nep-lam New Economics Papers
on Central and South America
Issue of 2021‒06‒14
four papers chosen by
Maximo Rossi
Universidad de la República

  1. How do subnational governments react to shocks to revenue sources? Evidence from Argentina By Martin Besfamille; Diego Jorrat; Osmel Manzano; Pablo Sanguinetti
  2. "Gender and Race in the Spotlight during the COVID-19 Pandemic: The Impact of the Emergency Benefit on Poverty and Extreme Poverty in Brazil" By Luiza Nassif Pires; Luísa Cardoso; Ana Luíza Matos de Oliveira
  3. The effect of pretrial detention on labor market outcomes By Nicolas Grau; Gonzalo Marivil; Jorge Rivera
  4. Multilateral development banks in Latin America: Recent trends, the response to the pandemic, and the forthcoming role By Fleiss, Pablo

  1. By: Martin Besfamille (Universidad Católica de Chile); Diego Jorrat (Universidad Loyola); Osmel Manzano (Inter-American Development Bank / Georgetown University); Pablo Sanguinetti (CAR-Development Bank of Latin America)
    Abstract: Using the exogenous variability in intergovernmental transfers and hydrocarbon royalties, based on the fiscal regime that prevailed in Argentina from 1988 to 2003, we jointly estimate the effects that changes in these public revenues had on provincial public consumption and debt. When receiving a one-peso increase in intergovernmental transfers, provinces spent 32 centavos of each peso on public consumption and 43 on debt repayment. But when hydrocarbonproducing provinces received a one-peso increase in royalties, they used 75 centavos for debt repayment. These dissimilar reactions to revenue increases are robust to different specifications of the basic regressions. Finally, we provide two alternative explanations for them: the higher volatility of hydrocarbon royalties (relative to intergovernmental transfers) and the exhaustible nature of these revenues.
    Keywords: tax sharing regime, intergovernmental transfers, hydrocarbon royalties, provincial public consumption and debt, Argentina
    JEL: C30 H72 H77
    Date: 2021–05
    URL: http://d.repec.org/n?u=RePEc:aoz:wpaper:73&r=
  2. By: Luiza Nassif Pires; Luísa Cardoso; Ana Luíza Matos de Oliveira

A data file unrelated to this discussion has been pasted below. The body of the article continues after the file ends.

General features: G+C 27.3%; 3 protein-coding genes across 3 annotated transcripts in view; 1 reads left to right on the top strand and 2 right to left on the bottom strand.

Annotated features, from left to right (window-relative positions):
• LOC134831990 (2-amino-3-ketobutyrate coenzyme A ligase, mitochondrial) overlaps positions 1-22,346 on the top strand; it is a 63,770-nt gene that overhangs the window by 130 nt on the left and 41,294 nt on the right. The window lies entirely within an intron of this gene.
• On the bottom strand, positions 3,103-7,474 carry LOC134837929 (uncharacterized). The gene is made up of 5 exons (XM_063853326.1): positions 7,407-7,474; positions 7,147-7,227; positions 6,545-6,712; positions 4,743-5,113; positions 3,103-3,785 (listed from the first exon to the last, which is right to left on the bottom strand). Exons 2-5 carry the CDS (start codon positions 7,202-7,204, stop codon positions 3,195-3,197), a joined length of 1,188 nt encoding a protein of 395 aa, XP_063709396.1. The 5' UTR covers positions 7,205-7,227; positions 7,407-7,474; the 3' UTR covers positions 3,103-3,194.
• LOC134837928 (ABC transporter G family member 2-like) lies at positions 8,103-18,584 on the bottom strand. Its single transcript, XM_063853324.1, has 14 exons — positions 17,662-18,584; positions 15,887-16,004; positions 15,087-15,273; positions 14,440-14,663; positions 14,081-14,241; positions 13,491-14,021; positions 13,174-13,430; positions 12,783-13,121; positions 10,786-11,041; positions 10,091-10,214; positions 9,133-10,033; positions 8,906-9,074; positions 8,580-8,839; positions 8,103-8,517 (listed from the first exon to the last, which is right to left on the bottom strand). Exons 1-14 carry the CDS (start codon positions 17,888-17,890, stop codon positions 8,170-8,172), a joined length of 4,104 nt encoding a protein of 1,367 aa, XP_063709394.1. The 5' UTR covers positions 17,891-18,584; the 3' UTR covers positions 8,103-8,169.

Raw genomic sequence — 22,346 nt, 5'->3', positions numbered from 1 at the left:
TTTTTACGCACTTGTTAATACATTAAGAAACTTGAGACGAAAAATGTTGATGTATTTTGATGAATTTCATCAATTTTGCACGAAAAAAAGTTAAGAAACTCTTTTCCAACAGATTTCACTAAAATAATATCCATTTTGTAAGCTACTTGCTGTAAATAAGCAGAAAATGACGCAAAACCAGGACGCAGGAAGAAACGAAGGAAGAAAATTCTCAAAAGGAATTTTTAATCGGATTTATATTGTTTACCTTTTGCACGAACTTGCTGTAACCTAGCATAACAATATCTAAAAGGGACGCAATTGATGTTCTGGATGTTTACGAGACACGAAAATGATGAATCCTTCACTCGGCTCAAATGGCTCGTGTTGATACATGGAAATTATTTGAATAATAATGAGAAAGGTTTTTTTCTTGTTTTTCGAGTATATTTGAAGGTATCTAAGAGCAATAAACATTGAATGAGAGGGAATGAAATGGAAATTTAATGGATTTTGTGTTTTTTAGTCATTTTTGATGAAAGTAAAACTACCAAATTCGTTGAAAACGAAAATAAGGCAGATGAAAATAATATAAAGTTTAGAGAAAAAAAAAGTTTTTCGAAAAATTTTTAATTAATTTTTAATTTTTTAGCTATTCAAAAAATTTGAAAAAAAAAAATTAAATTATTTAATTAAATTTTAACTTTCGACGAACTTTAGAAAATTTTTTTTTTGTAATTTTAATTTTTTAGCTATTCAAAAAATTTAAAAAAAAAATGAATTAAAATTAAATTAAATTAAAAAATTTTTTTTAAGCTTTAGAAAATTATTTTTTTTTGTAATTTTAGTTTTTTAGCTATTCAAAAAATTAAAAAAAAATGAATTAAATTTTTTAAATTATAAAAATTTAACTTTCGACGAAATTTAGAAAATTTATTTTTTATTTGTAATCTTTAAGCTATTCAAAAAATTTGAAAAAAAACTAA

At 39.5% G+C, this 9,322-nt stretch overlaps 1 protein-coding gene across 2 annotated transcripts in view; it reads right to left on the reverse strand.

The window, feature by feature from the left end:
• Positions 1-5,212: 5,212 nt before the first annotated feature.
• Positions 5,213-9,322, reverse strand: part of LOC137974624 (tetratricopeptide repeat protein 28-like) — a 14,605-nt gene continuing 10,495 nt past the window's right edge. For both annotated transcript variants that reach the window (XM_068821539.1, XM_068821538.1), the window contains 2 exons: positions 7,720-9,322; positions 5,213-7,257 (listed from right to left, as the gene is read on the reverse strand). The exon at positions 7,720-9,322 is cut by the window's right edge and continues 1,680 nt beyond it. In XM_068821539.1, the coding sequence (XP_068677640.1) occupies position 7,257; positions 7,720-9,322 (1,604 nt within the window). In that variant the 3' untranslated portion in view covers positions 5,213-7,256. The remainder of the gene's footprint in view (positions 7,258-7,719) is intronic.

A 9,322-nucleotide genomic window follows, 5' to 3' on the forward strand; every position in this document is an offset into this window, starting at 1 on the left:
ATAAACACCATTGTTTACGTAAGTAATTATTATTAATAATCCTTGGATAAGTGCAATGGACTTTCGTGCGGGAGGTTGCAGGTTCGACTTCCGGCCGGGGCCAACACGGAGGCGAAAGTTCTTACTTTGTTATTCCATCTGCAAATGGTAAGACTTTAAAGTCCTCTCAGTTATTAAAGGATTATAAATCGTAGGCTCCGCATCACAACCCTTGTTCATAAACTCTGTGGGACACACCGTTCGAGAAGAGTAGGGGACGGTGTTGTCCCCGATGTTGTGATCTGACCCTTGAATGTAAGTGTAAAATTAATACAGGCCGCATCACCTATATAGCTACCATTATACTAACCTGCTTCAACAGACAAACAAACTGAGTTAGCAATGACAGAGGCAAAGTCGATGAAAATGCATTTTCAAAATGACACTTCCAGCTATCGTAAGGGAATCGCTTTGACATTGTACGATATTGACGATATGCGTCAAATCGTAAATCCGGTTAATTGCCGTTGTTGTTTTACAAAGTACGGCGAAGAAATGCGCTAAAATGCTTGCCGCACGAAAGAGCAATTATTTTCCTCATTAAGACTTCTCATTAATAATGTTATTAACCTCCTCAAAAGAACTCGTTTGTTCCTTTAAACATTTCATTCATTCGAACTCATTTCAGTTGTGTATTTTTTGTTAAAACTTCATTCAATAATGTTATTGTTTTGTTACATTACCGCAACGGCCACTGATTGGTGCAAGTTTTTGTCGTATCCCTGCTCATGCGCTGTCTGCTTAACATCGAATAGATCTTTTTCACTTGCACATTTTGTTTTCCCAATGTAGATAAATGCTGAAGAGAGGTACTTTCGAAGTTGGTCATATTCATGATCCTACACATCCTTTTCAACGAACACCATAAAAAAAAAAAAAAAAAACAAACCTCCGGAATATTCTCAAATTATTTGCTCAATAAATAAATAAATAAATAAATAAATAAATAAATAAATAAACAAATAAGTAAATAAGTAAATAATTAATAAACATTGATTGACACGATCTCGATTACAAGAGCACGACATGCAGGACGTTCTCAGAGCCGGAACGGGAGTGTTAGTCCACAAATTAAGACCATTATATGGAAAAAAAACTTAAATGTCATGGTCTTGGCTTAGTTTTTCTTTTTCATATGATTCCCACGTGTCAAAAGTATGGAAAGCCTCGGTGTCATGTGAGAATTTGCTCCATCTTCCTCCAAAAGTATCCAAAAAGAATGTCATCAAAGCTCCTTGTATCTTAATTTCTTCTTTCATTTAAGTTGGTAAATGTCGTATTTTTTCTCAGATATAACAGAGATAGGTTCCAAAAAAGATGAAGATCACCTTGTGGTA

Abstract: Research Scholar Luiza Nassif-Pires, Luísa Cardoso, and Ana Luíza Matos de Oliveira analyze the importance of the "emergency benefit" (Auxílio Emergencial) in containing the increase in poverty and extreme poverty in Brazil during the COVID-19 pandemic. They find the emergency benefit mitigated the loss of income, brought the poverty rate to historically low levels, and reduced inequality: poverty gaps in terms of gender and (to a lesser degree) race narrowed in 2020. However, their simulations show that a planned reduction in transfer levels for 2021 will result in the emergency benefit providing substantially less social protection against loss of income than its more robust 2020 version.
    Date: 2021–05
    URL: http://d.repec.org/n?u=RePEc:lev:levypn:21-2&r=
  3. By: Nicolas Grau; Gonzalo Marivil; Jorge Rivera
    Abstract: We combine Chilean individual administrative data for criminal cases and labor market outcomes to estimate the effect of pretrial detention on labor outcomes using the Difference-in-differences (DiD) method and an instrumental variables (IV) approach. The IV approach takes advantage of the quasi-random assignment of judges. The IV results show that pretrial detention reduces the probability of having formal employment and the average monthly wage by 39% and 56% during the six months following the final trial verdict. DiD estimation delivers estimates that are between one-third and one-half smaller. The magnitudes of the effects shown continue to be relevant as much as 24 months after the final trial verdict. The results of our analysis suggest that the negative effect of pretrial detention is (at least) driven by the lasting effect of being excluded from the labor market during the trial, the accompanying social stigma, and the impact of pretrial detention on the probability of post-verdict incarceration.
    Date: 2021–05
    URL: http://d.repec.org/n?u=RePEc:udc:wpaper:wp518&r=
  4. By: Fleiss, Pablo
    Abstract: The COVID-19 crisis has hit Latin America and the Caribbean harder than any other developing region. In 2020 the regional GDP will experience its greatest decline in 120 years. The pandemic represents a formidable social challenge, exposing all the regions’ endemic problems. Against this backdrop, this paper analyses the Multilateral Development Banks (MDBs) response to the COVID-19 crisis and their post-pandemic role and prospects in LAC. Some basic information is presented on the major MDBs that serve the region and their main trends during the last decade to provide an adequate context.
    Keywords: CRISIS ECONOMICA, COVID-19, VIRUS, EPIDEMIAS, ASPECTOS ECONOMICOS, BANCOS DE DESARROLLO, MOVIMIENTOS DE CAPITAL, DEUDA, FINANCIACION DEL DESARROLLO, DESARROLLO ECONOMICO, COOPERACION INTERNACIONAL, ECONOMIC CRISIS, COVID-19, VIRUSES, EPIDEMICS, ECONOMIC ASPECTS, DEVELOPMENT BANKS, CAPITAL MOVEMENTS, DEBT, DEVELOPMENT FINANCE, ECONOMIC DEVELOPMENT, INTERNATIONAL COOPERATION
    Date: 2021–05–25
    URL: http://d.repec.org/n?u=RePEc:ecr:col034:46916&r=

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